Past: May 12 → June 11, 2011
This spring (2011), the British artist Anish Kapoor is overseeing several ambitious projects in Paris. As part of the Monumenta programme, his large sculpture Leviathan will fill the space beneath the glass roof of the Grand Palais (11 May — 23 June). Simultaneously, at galerie kamel mennour, the artist will be exhibiting a selection of works based on the idea of immateriality (12 May — 23 July).
Anish Kapoor is also taking over the chapel of the École nationale supérieure des beaux-arts. The artist will be installing a series of his recent sculptures made of cement in the nave of this venerable building. These tall, grey, hollowed-out towers are presented in the guise of proto-architecture, kinds of edifices from the dawn of humanity, resembling, among other things, the brick ziggurats of Mesopotamia. In one sense, they are a reaffirmation of the spirit animating the pigment works that made the artist famous in the early 1980s. In spite of their hand-crafted appearance, these Cement Works were conceived with the help of a piece of software, while a machine, extruding and laying down the substance, was responsible for their construction. These works bear witness to the artist’s interest in self-generation, a concept inherited from the Sanskrit word svayambh. In essence, Anish Kapoor’s sculptures give the sensation of not having been created by human hand and of having always been there, following the example of certain astoundingly beautiful forms built up over thousands of years by the forces of nature: one thinks of coral mounds or certain rocky outcrops… “Everything starts with the body”, declares Anish Kapoor. This explains why these works also have an organic dimension, already inherent in the red wax sculptures produced over the last ten years. The Cement Works evoke the coiling-up of intestines.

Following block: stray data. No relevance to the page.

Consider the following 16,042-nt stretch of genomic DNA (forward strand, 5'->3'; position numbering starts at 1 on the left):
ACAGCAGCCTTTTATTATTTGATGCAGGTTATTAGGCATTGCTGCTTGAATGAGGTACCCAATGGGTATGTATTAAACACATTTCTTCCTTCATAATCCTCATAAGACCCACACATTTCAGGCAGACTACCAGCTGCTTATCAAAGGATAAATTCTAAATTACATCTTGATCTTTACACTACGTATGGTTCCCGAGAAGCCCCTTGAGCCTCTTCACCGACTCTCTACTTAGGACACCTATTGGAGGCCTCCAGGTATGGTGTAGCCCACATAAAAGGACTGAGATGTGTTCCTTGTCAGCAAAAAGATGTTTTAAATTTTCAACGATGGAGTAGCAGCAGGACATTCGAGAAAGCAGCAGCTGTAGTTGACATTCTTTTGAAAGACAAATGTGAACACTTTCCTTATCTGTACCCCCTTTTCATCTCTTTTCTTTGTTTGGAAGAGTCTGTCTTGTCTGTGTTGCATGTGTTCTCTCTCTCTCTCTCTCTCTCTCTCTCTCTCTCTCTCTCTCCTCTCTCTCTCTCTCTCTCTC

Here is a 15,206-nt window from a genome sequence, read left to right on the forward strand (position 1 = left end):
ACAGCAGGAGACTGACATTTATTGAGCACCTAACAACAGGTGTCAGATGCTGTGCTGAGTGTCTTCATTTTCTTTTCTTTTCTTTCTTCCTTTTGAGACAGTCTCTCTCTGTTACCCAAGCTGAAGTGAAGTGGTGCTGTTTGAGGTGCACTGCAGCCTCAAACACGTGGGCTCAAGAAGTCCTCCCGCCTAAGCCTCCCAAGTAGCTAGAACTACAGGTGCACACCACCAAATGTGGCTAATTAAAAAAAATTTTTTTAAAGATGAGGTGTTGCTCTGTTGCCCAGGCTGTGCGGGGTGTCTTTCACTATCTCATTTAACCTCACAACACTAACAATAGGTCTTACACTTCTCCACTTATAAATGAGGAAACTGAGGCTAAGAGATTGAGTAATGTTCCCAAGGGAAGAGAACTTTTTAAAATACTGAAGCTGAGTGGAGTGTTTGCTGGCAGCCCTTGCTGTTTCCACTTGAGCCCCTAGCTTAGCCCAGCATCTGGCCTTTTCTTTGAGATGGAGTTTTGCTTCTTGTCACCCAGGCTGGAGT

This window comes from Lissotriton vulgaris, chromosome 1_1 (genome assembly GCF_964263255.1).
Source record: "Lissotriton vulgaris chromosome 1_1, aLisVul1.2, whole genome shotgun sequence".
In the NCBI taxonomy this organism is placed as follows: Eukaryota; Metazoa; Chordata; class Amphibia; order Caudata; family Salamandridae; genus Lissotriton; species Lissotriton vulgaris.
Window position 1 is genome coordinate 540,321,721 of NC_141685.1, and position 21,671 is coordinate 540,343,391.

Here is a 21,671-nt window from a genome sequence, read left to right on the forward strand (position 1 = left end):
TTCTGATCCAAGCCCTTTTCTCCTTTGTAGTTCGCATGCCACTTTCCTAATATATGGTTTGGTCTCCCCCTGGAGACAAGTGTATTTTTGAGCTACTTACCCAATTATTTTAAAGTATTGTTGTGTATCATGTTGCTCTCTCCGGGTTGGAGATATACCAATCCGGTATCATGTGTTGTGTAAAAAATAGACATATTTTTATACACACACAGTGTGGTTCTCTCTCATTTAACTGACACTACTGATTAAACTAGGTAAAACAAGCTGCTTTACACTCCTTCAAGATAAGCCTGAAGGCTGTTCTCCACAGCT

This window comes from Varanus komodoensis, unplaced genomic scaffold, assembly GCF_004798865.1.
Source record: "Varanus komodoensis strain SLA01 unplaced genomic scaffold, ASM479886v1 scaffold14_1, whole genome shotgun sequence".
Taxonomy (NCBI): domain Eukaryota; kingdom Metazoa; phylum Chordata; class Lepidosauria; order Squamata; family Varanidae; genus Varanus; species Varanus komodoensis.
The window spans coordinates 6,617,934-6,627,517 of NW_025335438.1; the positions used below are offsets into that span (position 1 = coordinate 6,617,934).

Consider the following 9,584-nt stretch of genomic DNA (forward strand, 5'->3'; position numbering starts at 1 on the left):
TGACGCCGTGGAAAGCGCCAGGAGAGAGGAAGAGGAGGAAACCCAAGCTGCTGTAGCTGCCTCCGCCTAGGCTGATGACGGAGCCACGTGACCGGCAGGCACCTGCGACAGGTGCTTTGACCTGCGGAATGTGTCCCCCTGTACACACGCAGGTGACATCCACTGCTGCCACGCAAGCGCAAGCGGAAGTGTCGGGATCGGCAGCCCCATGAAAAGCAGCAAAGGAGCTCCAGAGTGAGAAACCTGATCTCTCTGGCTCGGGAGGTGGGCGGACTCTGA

The chapel of the beaux-arts, where the Museum of French Monuments was created in 1791, houses a stupendous collection of copies of Italian Renaissance paintings and sculptures, notably Michelangelo’s Last Judgement and Verrochio’s Colleoni. The contrast between Anish Kapoor’s forms — archaic and yet created with the help of the latest technology — and what is considered to be the highest refinement of Western civilisation will be a violent one. Without any doubt, it will bring into question the nature of what we call art.
Born in Bombay in 1954, he has lived in London since the 1970s. His work rapidly gained international recognition and has been awarded numerous prizes, including the famous Turner Prize, which he won in 1991. His career has been the subject of a number of solo exhibitions at the world’s most prestigious museums, including the Louvre, the Royal Academy, Tate Modern, etc. Recently, he has been commissioned to design the key landmark for the forthcoming Olympic Games in London: a 116-metre-high sculpture entitled “Orbit”.
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